"They wanted me to go to Yeshivah but I said no, no, no."
These were the lyrics to my Purim Idol song. It’s an annual event at the only Jewish rehab centre in the world: the Chabad Residential Treatment Centre in LA - where I served as Rabbi for three years. Imitating the popular television show, clients and staff would take to the stage.
When I arrived in LA I knew very little about drugs and addiction. When I left I had learned much, mostly from direct experiences and it is from that place (non-professional) that I write today.
Like many others I was saddened when I heard of the untimely passing of Amy Winehouse last Saturday night. Like many others I was not shocked.
To all those that asked whether she attended Saatchi Shul, sadly she didn’t. Not long after moving to London and becoming the Rabbi at Saatchi, I tried to reach out to Amy. So did many others, I have now learned.
We don’t know for sure how Amy died but we know she suffered from addiction: a destructive path that has taken the lives of many young and talented people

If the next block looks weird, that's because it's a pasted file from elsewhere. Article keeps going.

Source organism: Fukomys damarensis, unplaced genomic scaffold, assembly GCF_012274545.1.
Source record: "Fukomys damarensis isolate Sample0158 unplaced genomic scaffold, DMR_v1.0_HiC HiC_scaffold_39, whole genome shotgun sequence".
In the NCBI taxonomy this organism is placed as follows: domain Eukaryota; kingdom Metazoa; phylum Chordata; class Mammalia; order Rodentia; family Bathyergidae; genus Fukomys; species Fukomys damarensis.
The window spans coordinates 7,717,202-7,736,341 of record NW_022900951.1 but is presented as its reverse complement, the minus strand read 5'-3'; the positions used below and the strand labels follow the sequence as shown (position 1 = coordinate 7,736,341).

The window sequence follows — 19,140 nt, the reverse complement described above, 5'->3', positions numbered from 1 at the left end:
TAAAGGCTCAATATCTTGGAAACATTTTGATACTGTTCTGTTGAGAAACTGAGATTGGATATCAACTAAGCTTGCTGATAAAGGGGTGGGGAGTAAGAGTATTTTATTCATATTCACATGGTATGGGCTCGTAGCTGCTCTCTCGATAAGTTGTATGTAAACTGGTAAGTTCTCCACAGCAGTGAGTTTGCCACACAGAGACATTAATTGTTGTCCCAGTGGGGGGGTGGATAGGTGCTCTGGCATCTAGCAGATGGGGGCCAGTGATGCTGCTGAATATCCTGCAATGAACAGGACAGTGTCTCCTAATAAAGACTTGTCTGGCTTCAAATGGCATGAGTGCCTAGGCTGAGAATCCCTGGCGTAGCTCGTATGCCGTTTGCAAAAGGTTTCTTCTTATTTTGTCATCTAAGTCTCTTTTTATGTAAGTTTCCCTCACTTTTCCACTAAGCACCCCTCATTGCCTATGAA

I remember when my close friend Josh overdosed, after a long year of sobriety. So many people were looking to take the blame. No one can be blamed, no parents, no doctors, no friends or producers. Some refer to addiction as a disease.
What then is its cure? If any?
What is it about addiction that those affected seem hopeless?
What does one do if someone they know has symptoms of addiction?
Rehab experts, psychiatrists, psychologists and hypnotists the world over have marvelled at the state of the mind the addict and come up with different “cures”.
The 12 step program is the most widely accepted. One of the most preeminent figures in America in the field of addiction is Rabbi Dr Abraham Twerski:
“The 12-step programs have been a very effective method of overcoming the scourge of a variety of addictions — alcohol, drugs, food, gambling, sex — and several others.”
In his introduction to Judaism and the 12 steps, Rabbi Twerski asks: “Are the 12-steps kosher? I think they reach the highest standards.”
If a friend or family member has questionable behavioural patterns, seek help for them, as there are places to turn.
There are many resources online and in London there is Drugsline Chabad, run by my colleague Rabbi Sufrin http://www.drugsline.org/.